People can represent themselves in court. However, the law and court procedures can be complicated.
Before deciding whether to represent yourself, think about whether you would benefit from being legally represented.
It is a good idea to obtain legal advice ahead of time about your case. Some lawyers can provide coaching, which is a way of helping you to help yourself.
If you are trying to decide whether to represent yourself or have already decided to do so, it may help to research information about the law and the particular court where your case will be heard.
These are some useful resources:
Call LawAccess NSW on
1300 888 529.
Before starting any court proceedings you should check which court or tribunal is right for your matter. Call LawAccess NSW for help.
LawAccess NSW is a free government telephone service that provides legal information, referrals and in some cases, advice for people who have a legal problem in New South Wales.
The Representing yourself section of the LawAccess website can help you if you have a legal problem in New South Wales. Representing yourself explains legal procedures and forms for court and tribunal cases. It provides:
Legal Information Access Centre at the State Library of New South Wales provides legal answers, in plain language, to everyday questions about the law. Law librarians at the centre can help you find legal information relevant to your issue. The library has an extensive law collection, including legal text books, law journals, legislation and law reports.
Consult the website of the court or tribunal where your case will be heard. Most jurisdiction websites have information that can help you to prepare for specific types of court cases.
Among useful web resources are:
Before representing yourself, you need to find out about the legislation and rules that apply to your case. You can research:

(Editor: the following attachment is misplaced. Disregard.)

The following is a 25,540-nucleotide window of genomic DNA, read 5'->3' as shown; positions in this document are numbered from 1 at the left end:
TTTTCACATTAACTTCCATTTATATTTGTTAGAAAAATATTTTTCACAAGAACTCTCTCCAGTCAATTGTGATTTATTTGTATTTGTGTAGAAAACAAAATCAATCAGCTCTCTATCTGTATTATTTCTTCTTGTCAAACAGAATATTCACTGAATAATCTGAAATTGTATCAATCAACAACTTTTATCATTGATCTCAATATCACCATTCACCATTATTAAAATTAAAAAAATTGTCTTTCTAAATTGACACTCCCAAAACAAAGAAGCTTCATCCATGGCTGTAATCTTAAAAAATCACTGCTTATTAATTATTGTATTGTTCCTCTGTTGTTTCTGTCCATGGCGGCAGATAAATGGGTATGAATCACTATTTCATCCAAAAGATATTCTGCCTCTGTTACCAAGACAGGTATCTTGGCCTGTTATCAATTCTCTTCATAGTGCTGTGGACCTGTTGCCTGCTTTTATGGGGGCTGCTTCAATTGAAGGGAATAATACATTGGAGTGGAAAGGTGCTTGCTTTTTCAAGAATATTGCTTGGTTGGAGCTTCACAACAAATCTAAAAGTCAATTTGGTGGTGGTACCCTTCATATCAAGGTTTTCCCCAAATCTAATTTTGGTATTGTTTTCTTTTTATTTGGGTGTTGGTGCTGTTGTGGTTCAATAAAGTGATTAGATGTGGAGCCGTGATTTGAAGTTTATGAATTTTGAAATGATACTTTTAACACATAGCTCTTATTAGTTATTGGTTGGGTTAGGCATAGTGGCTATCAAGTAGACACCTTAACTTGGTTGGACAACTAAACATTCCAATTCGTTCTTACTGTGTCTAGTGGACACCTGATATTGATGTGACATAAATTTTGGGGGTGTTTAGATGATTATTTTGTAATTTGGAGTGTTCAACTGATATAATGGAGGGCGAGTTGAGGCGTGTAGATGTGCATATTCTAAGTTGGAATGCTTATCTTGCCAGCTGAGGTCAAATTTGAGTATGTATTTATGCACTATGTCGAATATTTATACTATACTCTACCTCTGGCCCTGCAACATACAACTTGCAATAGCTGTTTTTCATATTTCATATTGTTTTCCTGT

Some courts in New South Wales use a uniform set of forms for civil procedures. The forms and guides for using them can be found at the
Uniform Civil Procedure Rules website.
In some circumstances you might have to examine decisions to see how magistrates or judges have interpreted the laws and rules in similar matters.
For published judgments and decisions, see
You may also need to know about the practices and procedures specific to the court where your case will be heard, such as the practice notes issued by the court.
These are links to:
As it can be difficult to know and understand all the laws and procedures that might apply in a particular case, it may be beneficial to consult a solicitor.
You can have a support person sit with you in court. You need to ask permission of the magistrate or judge if you want a friend to speak on your behalf, and this is usually only at the hearing.
Use the Legal Dictionary at LawAssist.
Get the latest statistics on criminal court charges and the sentences given from the
Bureau of Crime Statistics and Research.
The information on this site is a guide only and is not legal advice - see disclaimer.